WCCC to hold faculty, staff salaries flat in contracts |

WCCC to hold faculty, staff salaries flat in contracts

The salaries of faculty and staff at Westmoreland County Community College will be held flat this year under new three-year contracts approved by college trustees this week.

The labor agreements with the WCCC Professional Association and the WCCC Educational Support Professional Association both call for a pay freeze for the 2015-16 school year with 1.5 percent and 2 percent increases for the following two school years, respectively.

Faculty members will receive a one-time, lump-sum payment of $500 this year in lieu of a raise. Staffers will receive a $250 payment.

The professional association represents 88 full-time faculty and 12 full-time professionals. The educational support union covers 91 full-time and 48 regular part-time staff.

WCCC President Tuesday Stanley called the contract “a win-win.”

“We are here for the betterment of WCCC, and with this shared vision, we were able to discuss difficult items and yet still have fun and seek resolution,” Stanley said.

The contracts also stipulate that all new faculty and staff hired after July 1 will no longer have the option to enroll in a traditional pension through the State Employees Retirement System or Public School Employees Retirement System. New hires will be offered a 401(k)-type retirement plan through TIAA-CREF with the college contributing 10 percent of their salary to the plan.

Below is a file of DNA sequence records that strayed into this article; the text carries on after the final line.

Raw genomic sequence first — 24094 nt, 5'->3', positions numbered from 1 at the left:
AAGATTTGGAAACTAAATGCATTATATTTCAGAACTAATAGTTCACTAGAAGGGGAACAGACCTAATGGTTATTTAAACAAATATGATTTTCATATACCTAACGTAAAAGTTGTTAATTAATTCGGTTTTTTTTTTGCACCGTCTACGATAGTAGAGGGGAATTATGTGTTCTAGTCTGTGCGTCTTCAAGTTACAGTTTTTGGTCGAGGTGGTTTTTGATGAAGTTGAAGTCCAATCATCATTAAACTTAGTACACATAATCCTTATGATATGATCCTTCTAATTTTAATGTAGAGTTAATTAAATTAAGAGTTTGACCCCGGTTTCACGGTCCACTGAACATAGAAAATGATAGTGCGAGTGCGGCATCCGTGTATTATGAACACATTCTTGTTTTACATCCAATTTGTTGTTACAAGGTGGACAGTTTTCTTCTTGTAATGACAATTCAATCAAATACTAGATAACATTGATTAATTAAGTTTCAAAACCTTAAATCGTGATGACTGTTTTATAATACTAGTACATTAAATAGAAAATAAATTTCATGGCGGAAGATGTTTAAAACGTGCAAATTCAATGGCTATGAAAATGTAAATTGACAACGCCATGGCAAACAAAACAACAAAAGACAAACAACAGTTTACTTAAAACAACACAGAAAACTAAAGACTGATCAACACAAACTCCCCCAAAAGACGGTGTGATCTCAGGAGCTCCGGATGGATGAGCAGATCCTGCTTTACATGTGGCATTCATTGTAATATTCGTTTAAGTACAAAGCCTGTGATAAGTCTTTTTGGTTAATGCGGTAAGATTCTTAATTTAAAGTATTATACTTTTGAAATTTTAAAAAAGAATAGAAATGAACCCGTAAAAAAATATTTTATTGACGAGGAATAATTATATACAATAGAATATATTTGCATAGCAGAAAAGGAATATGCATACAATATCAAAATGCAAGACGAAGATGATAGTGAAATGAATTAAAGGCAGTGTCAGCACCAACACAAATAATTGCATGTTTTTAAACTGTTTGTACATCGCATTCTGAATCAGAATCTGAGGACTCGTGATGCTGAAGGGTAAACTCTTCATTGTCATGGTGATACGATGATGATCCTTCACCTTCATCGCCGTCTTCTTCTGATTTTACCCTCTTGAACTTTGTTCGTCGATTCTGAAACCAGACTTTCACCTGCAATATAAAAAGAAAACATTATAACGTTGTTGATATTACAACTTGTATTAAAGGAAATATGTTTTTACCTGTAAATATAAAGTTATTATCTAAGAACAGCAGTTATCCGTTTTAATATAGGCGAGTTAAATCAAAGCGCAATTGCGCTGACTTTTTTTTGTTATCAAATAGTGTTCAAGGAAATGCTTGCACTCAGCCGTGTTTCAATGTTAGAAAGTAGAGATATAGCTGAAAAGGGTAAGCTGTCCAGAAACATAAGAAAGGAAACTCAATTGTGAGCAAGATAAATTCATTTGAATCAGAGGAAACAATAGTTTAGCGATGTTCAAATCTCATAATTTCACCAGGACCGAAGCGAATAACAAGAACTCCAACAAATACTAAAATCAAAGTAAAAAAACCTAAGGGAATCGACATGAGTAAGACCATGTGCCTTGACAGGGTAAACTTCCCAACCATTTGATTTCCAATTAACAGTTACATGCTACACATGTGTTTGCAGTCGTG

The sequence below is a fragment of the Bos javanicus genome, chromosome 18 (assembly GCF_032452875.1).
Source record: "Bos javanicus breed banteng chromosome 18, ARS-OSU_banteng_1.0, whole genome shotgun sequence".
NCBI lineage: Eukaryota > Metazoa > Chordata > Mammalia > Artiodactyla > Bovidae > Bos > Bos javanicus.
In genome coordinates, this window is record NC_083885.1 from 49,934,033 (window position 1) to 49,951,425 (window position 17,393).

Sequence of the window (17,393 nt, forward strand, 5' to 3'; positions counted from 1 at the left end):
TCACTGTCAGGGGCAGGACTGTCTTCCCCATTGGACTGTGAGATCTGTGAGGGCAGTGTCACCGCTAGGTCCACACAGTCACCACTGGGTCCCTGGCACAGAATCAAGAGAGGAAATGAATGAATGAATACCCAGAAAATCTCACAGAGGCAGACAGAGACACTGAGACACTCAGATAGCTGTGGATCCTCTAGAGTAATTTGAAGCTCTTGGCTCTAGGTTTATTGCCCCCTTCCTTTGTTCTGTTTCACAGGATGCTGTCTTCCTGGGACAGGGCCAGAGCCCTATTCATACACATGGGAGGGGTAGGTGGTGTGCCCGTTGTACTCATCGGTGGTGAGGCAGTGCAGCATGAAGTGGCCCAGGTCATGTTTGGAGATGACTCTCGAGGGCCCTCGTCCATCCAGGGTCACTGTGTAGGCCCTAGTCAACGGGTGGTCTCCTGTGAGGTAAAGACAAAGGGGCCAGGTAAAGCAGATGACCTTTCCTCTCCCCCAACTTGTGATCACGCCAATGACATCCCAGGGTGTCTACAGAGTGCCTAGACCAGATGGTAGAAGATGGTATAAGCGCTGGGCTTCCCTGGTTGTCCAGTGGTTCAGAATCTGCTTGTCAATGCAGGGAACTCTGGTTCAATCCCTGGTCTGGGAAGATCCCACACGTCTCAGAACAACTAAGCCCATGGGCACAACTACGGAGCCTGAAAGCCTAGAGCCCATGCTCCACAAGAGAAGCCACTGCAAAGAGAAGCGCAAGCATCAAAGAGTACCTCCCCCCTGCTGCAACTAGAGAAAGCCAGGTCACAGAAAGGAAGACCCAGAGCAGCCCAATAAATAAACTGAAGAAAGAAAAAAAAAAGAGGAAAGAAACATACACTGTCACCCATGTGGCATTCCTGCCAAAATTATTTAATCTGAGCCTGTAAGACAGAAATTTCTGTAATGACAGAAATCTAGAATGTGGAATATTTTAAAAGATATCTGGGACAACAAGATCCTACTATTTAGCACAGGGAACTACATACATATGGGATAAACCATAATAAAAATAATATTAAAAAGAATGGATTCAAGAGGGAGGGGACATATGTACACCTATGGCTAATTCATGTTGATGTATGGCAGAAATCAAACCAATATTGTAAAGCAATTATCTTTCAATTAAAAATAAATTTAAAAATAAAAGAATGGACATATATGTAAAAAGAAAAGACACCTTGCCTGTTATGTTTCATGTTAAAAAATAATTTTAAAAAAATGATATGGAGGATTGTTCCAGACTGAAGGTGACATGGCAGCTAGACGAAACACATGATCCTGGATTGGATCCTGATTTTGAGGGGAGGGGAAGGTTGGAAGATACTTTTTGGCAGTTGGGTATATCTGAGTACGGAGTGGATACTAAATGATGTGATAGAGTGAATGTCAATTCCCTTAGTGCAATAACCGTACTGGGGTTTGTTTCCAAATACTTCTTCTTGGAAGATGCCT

Mike Hricik, president of the professional association and an English professor, said the pension change is minor because most employees now elect TIAA-CREF instead of the state pension plans.

“A lot of people who come to this community college … leave and go to other two- or four-year schools. With that in mind, they can always just transfer the TIAA-CREF” plan to their next institution, Hricik said.

Hricik said the new contracts are fair and that members were fortunate to maintain their benefits while getting some raises.

“Based on where WCCC is now financially, it was a fair resolution to both the college and the association,” Hricik said. “We always would like a little bit more money, but in looking at the total picture I think it was fair.”

Earlier this year, the college estimated it faced a $2.2 million deficit for the 2014-15 fiscal year, but officials cut spending, increased tuition and fees, and are holding several positions open, at least temporarily, to balance the budget.

Officials cut $3.5 million from the budget, shaving spending on supplies, travel and capital expenditures. Positions were evaluated as to whether they were “mission critical” and, if not, they remain open, Stanley has said.

Revenues will be buoyed this year by a tuition increase of $24 per credit, or almost 25 percent, and an increase in college fees of $8 per credit that take effect for the fall term.

WCCC trustees also approved payments and raises for administrators, administrative staff and support staff. Salaries for all three groups will be held flat this year with one-time payments of $650, $400 and $290, respectively.

Kari Andren is a staff writer for Trib Total Media. She can be reached at 724-850-2856 or [email protected].

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